Reconsidering Solzhenitsyn (2/3) – Solzhenitsyn, a Shout

Reconsidering Solzhenitsyn (2/3) – Solzhenitsyn, a Shout

Rev. Thierry de Roucy          June 1st, 2012

Fifty years ago, A day in the life of Ivan Denissovitch was published, and soon became a literary milestone, and a worldwide phaenomenon. In this novel inspired and documented by his own experience of deportation, Aleksandr Solzhenitsyn (1918-2008) unveils the horror of the Gulag, and ignited a fascinating debate over the mysterious value of suffering: There are moments when I say, 'God bless you, prison.' . . .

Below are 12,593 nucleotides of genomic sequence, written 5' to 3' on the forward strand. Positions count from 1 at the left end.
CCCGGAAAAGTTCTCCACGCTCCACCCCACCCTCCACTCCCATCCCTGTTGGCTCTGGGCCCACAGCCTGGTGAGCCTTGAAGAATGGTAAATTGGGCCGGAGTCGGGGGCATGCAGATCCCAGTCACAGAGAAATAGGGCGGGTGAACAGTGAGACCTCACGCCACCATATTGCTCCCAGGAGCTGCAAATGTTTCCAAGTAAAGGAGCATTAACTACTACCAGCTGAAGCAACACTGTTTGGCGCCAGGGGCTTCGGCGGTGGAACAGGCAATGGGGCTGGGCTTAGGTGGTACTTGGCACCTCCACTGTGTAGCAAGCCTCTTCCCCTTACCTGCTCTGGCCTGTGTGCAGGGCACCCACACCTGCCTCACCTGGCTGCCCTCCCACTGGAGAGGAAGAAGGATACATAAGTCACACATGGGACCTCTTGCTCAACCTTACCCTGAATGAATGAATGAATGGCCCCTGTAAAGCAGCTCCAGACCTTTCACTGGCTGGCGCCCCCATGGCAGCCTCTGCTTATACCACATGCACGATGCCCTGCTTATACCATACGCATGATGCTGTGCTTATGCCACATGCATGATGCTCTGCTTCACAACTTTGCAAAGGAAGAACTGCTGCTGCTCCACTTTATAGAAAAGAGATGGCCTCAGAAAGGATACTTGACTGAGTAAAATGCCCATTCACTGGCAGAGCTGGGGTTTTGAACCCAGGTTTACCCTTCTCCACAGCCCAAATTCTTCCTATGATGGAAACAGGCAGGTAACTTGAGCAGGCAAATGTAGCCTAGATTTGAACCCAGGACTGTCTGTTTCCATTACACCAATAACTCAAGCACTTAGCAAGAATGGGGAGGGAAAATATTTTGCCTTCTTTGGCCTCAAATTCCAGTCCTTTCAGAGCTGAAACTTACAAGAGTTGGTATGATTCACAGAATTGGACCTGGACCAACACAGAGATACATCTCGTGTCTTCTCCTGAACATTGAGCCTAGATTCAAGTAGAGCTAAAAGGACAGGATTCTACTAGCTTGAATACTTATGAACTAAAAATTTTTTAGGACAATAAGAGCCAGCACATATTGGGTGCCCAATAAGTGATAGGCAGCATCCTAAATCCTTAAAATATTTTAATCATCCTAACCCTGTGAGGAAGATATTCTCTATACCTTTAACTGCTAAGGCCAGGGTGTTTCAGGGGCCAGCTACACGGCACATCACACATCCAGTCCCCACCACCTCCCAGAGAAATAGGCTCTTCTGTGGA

In this article written in 2008, soon after the Nobel Prize recipient's death, Heart's Home founder Rev. Thierry de Roucy pays hommage to Solzhenitsyn: the writer, the survivor, the man. In our 21st century that is so young, and yet already so heavily burdenned with suffering, Rev. de Roucy presents Solzhenitsyn as a true master: a man who awakens the fundamental questions, those very questions "that have the power to raise us up, or to destroy us."

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